Bookstr Picks: Favorite Summer Slasher Reads

For those readers who view the warm months as the ideal time to get their scare on, we at Bookstr have assembled a list of our favorite summer slasher reads.

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There’s something about this time of year that just seems to bring the phobia junkies out of the woodwork… and we’re not talking about Halloween. Between shark movies, creature features, and, of course, slashers, summer has become a season of unique thrills and chills for any reader brave enough to seek them out. These titles, picked by horror lovers among the Bookstr staff, represent the best summer slashers in literature.

Crazy: A Prayer for the Dead by Steven LaChance



I’m not a huge horror fan, but my best friend is, at least when it comes to true stories. She convinced me to read Crazy since it’s based on a true story about the haunted Tri-County Truck Stop, which isn’t too far from where we live. Due to the lack of full details, much of the backstory on the ghosts that haunt the now-closed truck stop is fictional. That doesn’t take away from the absolutely haunting and emotionally devastating truth of those who died there. 

I read this over the summer, and if I ever read it again, summer will be when. I have more daylight then, and I absolutely will not read this in the dark. LaChance is a paranormal investigator who, along with his team, added the truck stop to their list of cases, hoping to help the souls haunting the place move on. What transpires that night, along with a narration of the deadly event that caused the haunting, is terrifying. 

  • Kristi Eskew, Editorial

Stone Maidens by Lloyd Devereux Richards



Stone Maidens is a serial killer thriller set in the Midwest during the summer, mainly in the month following the Fourth of July. The heat and inclement weather play a large role in hindering the detectives from finding the killer. Additionally, science nerd that I am, I love the focus on forensics throughout the story, and the mystery of the whole thing is fascinating and original!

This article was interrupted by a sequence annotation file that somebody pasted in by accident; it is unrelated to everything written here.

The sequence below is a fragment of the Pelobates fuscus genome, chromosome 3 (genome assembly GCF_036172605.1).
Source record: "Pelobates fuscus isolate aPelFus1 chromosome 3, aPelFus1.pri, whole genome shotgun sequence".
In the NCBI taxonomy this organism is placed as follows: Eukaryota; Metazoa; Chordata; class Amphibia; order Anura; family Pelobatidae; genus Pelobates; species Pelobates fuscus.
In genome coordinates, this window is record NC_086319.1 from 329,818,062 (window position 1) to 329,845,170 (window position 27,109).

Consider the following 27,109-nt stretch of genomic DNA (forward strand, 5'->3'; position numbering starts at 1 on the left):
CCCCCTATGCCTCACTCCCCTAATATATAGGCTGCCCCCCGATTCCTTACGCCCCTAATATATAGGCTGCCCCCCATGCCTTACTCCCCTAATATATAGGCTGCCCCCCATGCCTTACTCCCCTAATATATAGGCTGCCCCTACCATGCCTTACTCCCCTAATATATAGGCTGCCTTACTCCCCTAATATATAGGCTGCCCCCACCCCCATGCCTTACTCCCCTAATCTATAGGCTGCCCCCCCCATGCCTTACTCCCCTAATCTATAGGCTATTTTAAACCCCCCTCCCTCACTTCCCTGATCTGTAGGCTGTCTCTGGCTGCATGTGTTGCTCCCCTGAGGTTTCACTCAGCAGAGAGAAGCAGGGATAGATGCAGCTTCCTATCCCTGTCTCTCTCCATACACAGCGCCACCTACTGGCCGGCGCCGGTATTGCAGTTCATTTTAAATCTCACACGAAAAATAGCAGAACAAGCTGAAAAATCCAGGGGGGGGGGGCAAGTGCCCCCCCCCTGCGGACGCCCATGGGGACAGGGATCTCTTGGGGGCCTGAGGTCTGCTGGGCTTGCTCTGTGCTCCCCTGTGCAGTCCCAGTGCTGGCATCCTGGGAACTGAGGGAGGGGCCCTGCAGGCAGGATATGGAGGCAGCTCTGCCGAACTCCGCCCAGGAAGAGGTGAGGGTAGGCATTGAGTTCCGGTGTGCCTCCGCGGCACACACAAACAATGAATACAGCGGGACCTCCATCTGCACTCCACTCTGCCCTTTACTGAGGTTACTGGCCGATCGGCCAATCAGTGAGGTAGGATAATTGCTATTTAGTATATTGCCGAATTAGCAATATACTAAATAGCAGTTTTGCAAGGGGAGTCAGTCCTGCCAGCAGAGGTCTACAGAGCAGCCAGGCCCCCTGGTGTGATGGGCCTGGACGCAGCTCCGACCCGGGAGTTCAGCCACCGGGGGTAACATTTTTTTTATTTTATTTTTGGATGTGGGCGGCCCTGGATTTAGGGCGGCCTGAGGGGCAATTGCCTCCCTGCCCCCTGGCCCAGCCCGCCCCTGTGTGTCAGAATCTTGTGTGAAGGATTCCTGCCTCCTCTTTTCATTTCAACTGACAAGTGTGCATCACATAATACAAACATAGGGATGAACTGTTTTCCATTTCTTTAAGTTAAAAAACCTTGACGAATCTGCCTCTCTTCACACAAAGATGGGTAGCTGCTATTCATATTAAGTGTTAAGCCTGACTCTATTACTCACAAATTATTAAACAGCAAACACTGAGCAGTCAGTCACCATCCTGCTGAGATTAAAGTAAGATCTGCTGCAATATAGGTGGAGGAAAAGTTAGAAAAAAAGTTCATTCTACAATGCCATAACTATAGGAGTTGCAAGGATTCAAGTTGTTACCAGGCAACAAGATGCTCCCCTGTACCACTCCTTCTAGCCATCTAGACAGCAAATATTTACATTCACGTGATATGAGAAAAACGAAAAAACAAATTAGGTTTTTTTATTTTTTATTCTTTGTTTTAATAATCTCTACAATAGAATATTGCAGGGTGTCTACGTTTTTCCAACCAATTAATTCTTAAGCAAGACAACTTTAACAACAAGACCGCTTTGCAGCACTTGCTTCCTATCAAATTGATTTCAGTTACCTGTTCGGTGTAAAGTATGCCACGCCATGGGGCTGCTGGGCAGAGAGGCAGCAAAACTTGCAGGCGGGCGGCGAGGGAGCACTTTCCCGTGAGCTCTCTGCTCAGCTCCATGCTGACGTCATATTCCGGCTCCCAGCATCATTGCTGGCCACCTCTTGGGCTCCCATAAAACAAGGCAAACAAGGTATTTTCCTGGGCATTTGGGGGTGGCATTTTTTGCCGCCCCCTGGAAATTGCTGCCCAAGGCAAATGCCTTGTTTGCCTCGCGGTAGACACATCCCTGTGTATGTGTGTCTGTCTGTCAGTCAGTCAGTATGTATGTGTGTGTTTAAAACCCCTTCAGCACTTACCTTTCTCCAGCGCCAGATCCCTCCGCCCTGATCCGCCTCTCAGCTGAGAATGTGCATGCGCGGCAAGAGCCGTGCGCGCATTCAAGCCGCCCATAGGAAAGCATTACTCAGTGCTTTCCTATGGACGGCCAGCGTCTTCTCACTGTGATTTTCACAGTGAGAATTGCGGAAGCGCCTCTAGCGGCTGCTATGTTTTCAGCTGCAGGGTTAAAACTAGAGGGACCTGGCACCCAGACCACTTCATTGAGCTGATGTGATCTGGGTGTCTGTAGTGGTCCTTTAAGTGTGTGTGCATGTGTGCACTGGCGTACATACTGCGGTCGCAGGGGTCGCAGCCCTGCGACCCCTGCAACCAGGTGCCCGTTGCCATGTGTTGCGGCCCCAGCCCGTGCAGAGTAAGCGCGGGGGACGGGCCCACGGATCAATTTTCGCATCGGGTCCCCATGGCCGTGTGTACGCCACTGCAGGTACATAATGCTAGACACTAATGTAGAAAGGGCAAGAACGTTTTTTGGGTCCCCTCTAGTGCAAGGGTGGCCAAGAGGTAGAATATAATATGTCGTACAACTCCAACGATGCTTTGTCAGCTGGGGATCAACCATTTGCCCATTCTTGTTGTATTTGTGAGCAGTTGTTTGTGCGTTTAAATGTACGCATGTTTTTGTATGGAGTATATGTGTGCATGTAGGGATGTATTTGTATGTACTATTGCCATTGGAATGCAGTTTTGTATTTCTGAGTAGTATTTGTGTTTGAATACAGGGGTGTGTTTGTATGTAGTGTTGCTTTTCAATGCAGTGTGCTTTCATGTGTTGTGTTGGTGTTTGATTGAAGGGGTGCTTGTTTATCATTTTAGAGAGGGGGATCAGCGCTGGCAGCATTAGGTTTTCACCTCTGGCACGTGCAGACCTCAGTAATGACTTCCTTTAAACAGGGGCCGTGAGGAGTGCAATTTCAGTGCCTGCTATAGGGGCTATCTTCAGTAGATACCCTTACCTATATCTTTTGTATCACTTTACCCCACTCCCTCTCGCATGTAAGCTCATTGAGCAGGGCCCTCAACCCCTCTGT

• Madison Weir, Editorial

My Heart is a Chainsaw by Stephen Graham Jones



A summer-centric slasher novel from one of the modern masters of literary horror is basically guaranteed to be a fantastic read. The story centers around Camp Blood, the abandoned summer camp where, decades prior to the equally troubled present, a horrific chain of events put the area out of commission. This book is perfect for horror fans who love reading about horror fans; you can’t help but smile when Jade, the slasher-obsessed heroine, references a classic horror movie or spins a ghost story of her own.

  • Charlie Williams

The Chemist by Stephenie Meyer 



The Chemist is intriguing because it’s very different from The Twilight Saga. People do die in mysterious ways. The main character is on the run from her old bosses, who suddenly want to make a truce. She’s hesitant. Everything changes when the threat of a deadly flu-mimicking virus that could kill millions potentially being released across the entire nation is made known to her. However, there’s more than meets than eye in what she’s been told. And that is only the beginning of an unlikely alliance in an action-packed story that will keep you turning the pages. 

  • Christina Hardesty, Graphics

Dark Places by Gillian Flynn



Out of Flynn’s three bestsellers, Dark Places is the most slasher-esque. It has all the components of a great horror read: a haunting small-town setting, an unsolved mass murder, and a killer plot twist. The narrative moves between two time periods from the POV of our “final girl” protagonist as she tries to come to grips with her past. Plus, I appreciate that the plot is not all fluff but more deeply examines the Satanic Panic of the 1980s, rural poverty, and farming communities, etc. I definitely recommend!

  • Erin Shea, Editorial 

Happy reading! We can’t recommend each of these titles enough… assuming, of course, you intend to read them in a well-lit setting, far from the untamed wilderness or any decommissioned summer camps where horrific events once transpired.